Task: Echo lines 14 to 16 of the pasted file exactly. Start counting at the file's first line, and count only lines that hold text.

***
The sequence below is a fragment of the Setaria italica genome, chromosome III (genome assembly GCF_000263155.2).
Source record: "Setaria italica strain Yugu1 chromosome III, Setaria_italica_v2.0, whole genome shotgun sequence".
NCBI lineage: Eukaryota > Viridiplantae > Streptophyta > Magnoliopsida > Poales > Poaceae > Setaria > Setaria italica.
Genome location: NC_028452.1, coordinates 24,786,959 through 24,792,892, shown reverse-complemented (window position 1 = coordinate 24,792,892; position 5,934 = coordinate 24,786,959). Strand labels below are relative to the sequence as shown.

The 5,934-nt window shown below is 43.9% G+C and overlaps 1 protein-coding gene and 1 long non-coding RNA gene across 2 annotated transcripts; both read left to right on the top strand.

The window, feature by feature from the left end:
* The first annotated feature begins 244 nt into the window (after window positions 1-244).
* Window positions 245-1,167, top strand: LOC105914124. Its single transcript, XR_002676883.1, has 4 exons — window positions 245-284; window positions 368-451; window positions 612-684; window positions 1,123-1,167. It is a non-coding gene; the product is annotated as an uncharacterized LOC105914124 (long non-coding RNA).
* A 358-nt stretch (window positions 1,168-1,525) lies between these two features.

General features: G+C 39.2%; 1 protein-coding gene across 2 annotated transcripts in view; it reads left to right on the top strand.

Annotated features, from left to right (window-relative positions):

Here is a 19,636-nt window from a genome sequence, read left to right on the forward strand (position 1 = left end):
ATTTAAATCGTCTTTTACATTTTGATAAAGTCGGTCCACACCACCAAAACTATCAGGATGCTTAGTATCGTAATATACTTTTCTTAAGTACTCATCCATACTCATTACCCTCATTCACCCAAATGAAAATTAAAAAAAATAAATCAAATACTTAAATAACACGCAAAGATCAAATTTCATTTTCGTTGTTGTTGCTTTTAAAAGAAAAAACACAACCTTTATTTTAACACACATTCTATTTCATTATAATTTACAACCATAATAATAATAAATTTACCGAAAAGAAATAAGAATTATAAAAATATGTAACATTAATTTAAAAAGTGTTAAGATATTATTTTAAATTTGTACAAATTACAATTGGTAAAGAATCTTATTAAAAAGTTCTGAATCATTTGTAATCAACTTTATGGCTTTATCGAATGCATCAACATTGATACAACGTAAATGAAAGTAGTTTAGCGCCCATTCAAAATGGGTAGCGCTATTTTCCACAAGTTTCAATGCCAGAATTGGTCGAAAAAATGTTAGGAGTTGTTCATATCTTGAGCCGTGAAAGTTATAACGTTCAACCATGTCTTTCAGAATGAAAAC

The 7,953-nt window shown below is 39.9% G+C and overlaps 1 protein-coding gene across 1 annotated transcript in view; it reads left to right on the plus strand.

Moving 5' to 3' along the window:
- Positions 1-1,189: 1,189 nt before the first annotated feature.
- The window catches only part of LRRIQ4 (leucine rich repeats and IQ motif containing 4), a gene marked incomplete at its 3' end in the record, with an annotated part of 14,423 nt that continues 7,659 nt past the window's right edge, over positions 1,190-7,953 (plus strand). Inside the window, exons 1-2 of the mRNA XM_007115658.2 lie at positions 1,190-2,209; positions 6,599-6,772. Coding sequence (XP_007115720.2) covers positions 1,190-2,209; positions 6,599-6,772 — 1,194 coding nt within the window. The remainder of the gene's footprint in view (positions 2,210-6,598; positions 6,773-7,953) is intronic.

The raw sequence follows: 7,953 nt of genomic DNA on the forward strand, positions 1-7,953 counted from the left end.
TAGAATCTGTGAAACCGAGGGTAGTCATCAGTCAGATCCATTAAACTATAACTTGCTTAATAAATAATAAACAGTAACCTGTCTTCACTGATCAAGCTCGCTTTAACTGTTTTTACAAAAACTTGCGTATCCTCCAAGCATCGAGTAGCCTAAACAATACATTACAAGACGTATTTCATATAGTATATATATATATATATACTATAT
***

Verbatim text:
The 7,953-nt window shown below is 39.9% G+C and overlaps 1 protein-coding gene across 1 annotated transcript in view; it reads left to right on the plus strand.

Moving 5' to 3' along the window:
- Positions 1-1,189: 1,189 nt before the first annotated feature.